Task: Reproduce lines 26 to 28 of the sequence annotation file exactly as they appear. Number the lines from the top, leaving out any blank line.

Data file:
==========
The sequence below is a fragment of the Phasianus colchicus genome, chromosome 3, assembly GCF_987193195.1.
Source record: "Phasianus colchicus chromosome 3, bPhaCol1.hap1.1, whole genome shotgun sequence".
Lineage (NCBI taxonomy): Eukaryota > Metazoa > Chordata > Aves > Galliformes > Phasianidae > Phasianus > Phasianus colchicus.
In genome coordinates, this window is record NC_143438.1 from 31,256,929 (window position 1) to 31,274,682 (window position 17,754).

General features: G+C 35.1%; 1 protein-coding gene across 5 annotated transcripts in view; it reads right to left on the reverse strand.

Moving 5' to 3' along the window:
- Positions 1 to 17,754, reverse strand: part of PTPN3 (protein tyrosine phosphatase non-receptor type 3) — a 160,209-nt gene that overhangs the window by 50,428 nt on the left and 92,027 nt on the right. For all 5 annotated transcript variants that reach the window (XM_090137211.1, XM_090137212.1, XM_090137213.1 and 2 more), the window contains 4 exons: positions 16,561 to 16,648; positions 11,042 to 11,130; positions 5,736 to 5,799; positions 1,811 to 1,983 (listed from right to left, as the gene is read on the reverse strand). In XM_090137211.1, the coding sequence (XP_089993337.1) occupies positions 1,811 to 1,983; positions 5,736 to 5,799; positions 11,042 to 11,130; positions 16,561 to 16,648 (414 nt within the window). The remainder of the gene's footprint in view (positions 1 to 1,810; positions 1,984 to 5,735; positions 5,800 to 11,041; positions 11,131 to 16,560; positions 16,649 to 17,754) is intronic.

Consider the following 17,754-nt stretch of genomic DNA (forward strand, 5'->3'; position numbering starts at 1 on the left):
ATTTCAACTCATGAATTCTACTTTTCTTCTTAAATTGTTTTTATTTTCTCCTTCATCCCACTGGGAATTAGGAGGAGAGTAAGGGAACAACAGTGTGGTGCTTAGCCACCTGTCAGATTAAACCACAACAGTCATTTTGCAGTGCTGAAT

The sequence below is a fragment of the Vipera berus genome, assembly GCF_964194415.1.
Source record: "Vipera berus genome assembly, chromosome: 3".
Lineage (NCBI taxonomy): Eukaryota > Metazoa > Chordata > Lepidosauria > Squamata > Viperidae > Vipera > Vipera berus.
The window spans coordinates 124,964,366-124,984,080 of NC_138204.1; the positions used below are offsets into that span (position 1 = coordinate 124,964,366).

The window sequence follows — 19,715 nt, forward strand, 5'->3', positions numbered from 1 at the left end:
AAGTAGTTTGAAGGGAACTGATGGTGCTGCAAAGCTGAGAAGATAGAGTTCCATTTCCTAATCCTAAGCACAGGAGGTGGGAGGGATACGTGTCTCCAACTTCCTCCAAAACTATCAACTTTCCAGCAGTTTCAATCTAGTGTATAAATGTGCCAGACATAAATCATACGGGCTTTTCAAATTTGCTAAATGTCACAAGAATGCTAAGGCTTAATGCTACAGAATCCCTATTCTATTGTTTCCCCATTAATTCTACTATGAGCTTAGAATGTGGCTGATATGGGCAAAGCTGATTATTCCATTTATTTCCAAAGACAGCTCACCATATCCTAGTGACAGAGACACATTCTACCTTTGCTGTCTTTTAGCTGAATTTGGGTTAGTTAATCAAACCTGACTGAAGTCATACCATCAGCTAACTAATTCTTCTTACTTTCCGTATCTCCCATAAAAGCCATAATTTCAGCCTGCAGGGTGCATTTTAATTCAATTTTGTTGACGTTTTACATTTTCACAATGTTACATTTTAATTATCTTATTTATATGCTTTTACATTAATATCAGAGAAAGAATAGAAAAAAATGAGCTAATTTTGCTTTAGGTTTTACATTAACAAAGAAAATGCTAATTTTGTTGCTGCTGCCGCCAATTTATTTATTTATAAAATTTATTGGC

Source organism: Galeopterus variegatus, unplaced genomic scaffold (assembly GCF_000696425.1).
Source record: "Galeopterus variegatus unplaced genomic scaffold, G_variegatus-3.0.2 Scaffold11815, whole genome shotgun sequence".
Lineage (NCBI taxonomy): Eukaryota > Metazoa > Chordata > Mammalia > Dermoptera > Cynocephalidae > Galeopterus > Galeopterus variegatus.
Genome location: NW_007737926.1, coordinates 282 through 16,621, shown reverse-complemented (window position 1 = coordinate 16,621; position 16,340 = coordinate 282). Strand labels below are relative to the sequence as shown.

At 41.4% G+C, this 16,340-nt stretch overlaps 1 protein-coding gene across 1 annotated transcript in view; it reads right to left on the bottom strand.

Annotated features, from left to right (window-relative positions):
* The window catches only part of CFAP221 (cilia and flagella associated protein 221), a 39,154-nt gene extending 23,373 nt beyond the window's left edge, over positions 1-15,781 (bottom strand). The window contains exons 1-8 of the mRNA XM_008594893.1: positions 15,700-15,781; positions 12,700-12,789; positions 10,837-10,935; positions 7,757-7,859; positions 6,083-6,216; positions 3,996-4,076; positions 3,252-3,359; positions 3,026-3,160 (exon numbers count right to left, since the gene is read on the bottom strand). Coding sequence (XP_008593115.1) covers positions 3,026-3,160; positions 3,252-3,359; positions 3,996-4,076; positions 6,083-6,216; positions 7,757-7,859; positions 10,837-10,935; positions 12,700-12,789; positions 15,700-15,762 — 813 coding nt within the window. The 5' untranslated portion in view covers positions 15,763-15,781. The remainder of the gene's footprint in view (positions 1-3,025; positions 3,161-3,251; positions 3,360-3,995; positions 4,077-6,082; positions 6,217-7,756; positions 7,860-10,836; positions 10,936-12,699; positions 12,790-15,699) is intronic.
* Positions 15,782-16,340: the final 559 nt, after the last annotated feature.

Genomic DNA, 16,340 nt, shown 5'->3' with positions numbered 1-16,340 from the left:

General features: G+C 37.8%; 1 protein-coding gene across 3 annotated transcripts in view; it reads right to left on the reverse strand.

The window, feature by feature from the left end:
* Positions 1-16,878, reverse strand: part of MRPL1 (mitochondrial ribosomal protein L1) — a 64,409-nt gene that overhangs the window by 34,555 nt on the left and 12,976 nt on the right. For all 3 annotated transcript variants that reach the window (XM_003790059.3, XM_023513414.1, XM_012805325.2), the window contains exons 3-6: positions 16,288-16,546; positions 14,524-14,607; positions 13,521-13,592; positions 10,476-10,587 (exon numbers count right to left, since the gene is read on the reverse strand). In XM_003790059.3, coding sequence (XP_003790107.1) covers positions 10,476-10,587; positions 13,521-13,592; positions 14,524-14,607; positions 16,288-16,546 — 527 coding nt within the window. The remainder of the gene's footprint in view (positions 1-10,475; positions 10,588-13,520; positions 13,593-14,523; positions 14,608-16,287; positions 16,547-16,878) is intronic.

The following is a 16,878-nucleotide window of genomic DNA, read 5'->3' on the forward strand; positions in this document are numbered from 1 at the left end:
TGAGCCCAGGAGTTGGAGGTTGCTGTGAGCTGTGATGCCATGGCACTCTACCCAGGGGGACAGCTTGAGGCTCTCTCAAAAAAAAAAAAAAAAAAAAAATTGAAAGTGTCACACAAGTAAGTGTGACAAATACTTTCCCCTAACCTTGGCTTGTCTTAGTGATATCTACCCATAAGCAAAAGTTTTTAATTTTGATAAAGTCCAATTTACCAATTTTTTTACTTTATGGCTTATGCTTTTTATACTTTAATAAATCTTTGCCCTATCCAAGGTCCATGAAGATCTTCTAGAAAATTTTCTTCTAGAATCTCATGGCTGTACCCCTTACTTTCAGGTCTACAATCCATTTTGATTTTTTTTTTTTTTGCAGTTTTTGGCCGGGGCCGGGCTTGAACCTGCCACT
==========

The window, feature by feature from the left end:
* Positions 1-16,878, reverse strand: part of MRPL1 (mitochondrial ribosomal protein L1) — a 64,409-nt gene that overhangs the window by 34,555 nt on the left and 12,976 nt on the right. For all 3 annotated transcript variants that reach the window (XM_003790059.3, XM_023513414.1, XM_012805325.2), the window contains exons 3-6: positions 16,288-16,546; positions 14,524-14,607; positions 13,521-13,592; positions 10,476-10,587 (exon numbers count right to left, since the gene is read on the reverse strand). In XM_003790059.3, coding sequence (XP_003790107.1) covers positions 10,476-10,587; positions 13,521-13,592; positions 14,524-14,607; positions 16,288-16,546 — 527 coding nt within the window. The remainder of the gene's footprint in view (positions 1-10,475; positions 10,588-13,520; positions 13,593-14,523; positions 14,608-16,287; positions 16,547-16,878) is intronic.

The following is a 16,878-nucleotide window of genomic DNA, read 5'->3' on the forward strand; positions in this document are numbered from 1 at the left end: